The price hike has started a blame game in Rawalpindi. People blame the government. Retailers blame wholesalers for charging high, wholesalers blame importers and producers for not supplying enough,...
The price hike has started a blame game in Rawalpindi. People blame the government. Retailers blame wholesalers for charging high, wholesalers blame importers and producers for not supplying enough, and importers, in turn, blame wholesalers for stockpiling.
“Importers also blame international market and complexity in import procedure. Moreover, traders blame the cost of transportation and a series of extortions at all levels,” says Nusrat Zaidi.
“On the other hand, consumers blame traders and sellers for higher prices as they have to purchase directly from retailers. Consumers also blame the government for not taking enough or tough actions to contain price hike,” adds Nusrat.
“In fact, it is the government who creates an expectation among people that price would be stable. Failing to meet people’s expectations, the government, in turn, blames traders for charging more prices and profiteering,” says Zainab Ali.
Fatima and Hasnain belonging to civil society and media hold the traders responsible for price hikes. They point fingers at a ‘powerful syndicate’ or cartel for fixing prices at higher levels. “We strongly believe that some powerful businesses and traders’ syndicates are controlling the supply of many essentials and determining the prices to grab huge profits,” they say.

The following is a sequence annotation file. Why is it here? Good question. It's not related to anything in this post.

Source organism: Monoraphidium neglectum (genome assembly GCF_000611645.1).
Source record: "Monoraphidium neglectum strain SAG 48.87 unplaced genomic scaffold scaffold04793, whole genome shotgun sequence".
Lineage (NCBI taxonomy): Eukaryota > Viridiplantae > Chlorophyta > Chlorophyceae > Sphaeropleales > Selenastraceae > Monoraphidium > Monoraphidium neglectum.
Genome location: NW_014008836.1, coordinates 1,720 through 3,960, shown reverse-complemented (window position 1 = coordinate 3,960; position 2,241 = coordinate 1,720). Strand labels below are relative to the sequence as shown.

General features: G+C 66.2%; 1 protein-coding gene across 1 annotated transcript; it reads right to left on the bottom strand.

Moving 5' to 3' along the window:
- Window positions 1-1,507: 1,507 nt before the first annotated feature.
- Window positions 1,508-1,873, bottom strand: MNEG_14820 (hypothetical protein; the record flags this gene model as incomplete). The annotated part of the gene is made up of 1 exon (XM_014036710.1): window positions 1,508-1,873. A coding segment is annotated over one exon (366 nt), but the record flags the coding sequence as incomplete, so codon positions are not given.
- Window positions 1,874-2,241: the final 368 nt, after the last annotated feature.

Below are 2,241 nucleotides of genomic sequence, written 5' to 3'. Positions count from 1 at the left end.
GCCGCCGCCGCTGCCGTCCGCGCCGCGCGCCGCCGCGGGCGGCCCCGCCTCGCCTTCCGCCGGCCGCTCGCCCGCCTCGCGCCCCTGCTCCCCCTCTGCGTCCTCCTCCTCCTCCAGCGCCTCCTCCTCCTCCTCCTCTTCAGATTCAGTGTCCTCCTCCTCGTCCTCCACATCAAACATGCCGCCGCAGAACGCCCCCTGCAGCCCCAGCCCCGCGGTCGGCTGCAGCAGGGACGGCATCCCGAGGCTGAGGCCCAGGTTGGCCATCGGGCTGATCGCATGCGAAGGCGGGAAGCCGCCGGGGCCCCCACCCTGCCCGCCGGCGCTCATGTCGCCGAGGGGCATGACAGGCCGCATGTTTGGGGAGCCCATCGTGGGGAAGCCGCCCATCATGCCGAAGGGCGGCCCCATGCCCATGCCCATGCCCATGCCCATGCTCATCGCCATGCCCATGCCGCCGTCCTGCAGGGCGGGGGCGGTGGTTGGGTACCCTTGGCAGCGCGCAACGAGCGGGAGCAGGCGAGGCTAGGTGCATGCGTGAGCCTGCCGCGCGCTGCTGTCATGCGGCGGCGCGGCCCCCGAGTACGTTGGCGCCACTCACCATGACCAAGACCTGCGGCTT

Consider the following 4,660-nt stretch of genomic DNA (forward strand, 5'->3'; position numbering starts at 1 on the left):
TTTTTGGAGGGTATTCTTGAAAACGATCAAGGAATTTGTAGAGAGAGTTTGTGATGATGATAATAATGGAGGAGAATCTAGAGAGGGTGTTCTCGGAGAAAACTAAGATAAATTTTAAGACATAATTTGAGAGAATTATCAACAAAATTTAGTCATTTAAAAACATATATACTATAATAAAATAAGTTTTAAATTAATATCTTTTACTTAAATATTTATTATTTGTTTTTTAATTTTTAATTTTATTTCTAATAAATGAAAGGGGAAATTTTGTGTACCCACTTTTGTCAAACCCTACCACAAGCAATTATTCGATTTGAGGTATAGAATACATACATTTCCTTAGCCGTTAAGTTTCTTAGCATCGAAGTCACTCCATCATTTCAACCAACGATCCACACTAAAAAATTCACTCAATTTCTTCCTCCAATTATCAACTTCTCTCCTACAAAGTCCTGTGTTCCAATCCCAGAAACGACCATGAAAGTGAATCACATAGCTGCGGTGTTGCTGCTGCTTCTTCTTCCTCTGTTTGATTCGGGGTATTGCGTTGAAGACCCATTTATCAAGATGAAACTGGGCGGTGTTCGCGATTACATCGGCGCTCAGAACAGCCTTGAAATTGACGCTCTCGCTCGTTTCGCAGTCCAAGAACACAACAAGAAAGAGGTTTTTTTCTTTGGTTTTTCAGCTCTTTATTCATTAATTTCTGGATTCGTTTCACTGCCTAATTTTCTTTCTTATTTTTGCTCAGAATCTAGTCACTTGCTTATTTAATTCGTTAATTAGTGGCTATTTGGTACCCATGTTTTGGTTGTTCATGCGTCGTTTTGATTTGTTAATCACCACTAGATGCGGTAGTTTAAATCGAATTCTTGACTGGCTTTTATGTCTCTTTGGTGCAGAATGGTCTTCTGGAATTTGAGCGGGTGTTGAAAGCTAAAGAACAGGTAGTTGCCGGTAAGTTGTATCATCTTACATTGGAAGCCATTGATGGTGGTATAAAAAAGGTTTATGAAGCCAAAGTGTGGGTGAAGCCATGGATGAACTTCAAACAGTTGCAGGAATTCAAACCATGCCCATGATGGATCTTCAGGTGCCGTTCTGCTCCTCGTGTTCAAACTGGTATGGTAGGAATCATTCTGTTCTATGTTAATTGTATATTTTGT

“Nevertheless, the question is, if there are such strong syndicates, why is the administration not detecting and scrapping them. Are these syndicates more powerful than the government,” says Aiman Shabbir, a consumer.
“Serious effort of the government to check undue hike of prices in different times of a year is frustrating. Who fixes the percentage of profit for the wholesalers and retailers? The rationale for setting profit margins is not clear. I believe that a high percentage of the profit at the retail level actually encourages the retailers to increase the prices of many items,” says Zaman Mehdi.
“When retailers are already enjoying a high percentage of profit in several items, enhancing the margin becomes a bonus for them. Thus, the idea to fix profit margin is not well calculated, “says Raza Haider, an economics lecturer in a local college.
“The first and foremost reason for the price hike is the supply-demand mismatch. There is no doubt that the demand for some food items like edible oil, sugar, onion, pulse, gram, and date has increased significantly. The people of the country who are the ultimate consumers, not the traders or governments, create the additional demand,” says Shafaq Hussain.